I've been quite a fan of Anthony Bourdain for some time, mostly from watching his show "No Reservations" on the Travel Channel. I've always wanted to read his book, "Kitchen Confidential: Adventures in the Culinary Underbelly," but for some reason I would never remember to pick it up at Boarders or I would pass it by. I finally purchased the book this week that made Bourdain a culinary star and it was on the buy one get one half off rack, bonus! From the cover:
"A deliciously funny, delectably shocking banquet of wild-but-true tales of life in the culinary trade from Chef Anthony Bourdain, laying out his more than a quarter-century of drugs, sex, and haute cuisine—now with all-new, never-before-published material."
First off, if you currently work or have ever worked in the restaurant industry you have to read this book. Everything he describes going on in a kitchen is undeniably true. So it wasn't just my experience that restaurants employ some of the most insane and bizarre fringe elements in society. It's a crazy half rock-n-roll half mercenary life style that made me long to sling drinks in a bar or expedite food on a kitchen line, eagerly waiting to close up the restaurant and finish the night with heavy excesses of all sort, getting up the next day to rinse and repeat.
The chapters not only consist of his crazy experiences with alcohol, drugs, sex and crazy characters, which is great, but he also details several other aspects of the restaurant industry. Some of these include what you should or should not eat in restaurants, a typical Friday night at his restaurant at Les Halles, the origins of his love for food, and some of his heroes in the profession over the years.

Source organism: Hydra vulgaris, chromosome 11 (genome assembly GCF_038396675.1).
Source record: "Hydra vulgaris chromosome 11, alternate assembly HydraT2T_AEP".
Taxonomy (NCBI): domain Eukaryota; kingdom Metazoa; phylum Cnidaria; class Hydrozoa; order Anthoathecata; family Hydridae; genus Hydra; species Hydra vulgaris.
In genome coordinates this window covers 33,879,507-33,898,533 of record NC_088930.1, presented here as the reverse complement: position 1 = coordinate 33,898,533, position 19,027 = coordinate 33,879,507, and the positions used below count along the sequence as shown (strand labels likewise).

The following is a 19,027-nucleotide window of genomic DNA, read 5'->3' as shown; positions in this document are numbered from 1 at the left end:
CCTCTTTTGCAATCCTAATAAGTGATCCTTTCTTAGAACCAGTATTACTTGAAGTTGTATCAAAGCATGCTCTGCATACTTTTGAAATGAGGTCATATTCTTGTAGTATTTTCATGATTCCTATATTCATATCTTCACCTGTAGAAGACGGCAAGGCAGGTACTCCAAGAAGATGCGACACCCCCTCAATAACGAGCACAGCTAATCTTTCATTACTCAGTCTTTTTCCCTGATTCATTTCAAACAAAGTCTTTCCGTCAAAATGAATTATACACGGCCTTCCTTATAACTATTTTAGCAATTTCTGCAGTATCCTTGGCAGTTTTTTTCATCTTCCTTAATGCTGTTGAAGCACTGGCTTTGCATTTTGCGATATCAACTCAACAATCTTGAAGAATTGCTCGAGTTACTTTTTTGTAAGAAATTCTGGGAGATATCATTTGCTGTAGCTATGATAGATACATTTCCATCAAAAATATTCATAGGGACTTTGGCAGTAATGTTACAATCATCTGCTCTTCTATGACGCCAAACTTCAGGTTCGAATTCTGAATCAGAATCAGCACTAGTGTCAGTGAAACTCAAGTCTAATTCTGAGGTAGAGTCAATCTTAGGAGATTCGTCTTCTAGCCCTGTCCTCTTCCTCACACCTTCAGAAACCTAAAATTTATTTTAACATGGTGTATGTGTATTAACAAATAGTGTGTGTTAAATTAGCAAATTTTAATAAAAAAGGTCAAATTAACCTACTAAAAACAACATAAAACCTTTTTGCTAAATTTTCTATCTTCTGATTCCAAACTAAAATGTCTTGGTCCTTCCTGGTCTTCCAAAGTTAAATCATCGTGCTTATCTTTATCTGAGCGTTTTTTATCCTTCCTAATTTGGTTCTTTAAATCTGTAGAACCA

Bourdain is an excellent writer and the book is one of the best I've read this year in spite of being published in 2000. He definitely has a gift with vocabulary and a wonderful handle on every imaginable way to curse in conversation or at someone, a must needed skill when working in any kitchen. In spite of being a smartass, Bourdain is at heart, I think, a softy and, as he tells the reader, a sentimental guy. I look forward to reading some of his other books. My highest recommendation.
Perhaps in the near future I'll write up some the more obscene adventures I experienced over the years in Oklahoma City's culinary underbelly.
Next up, back to the world of Chelsea Handler.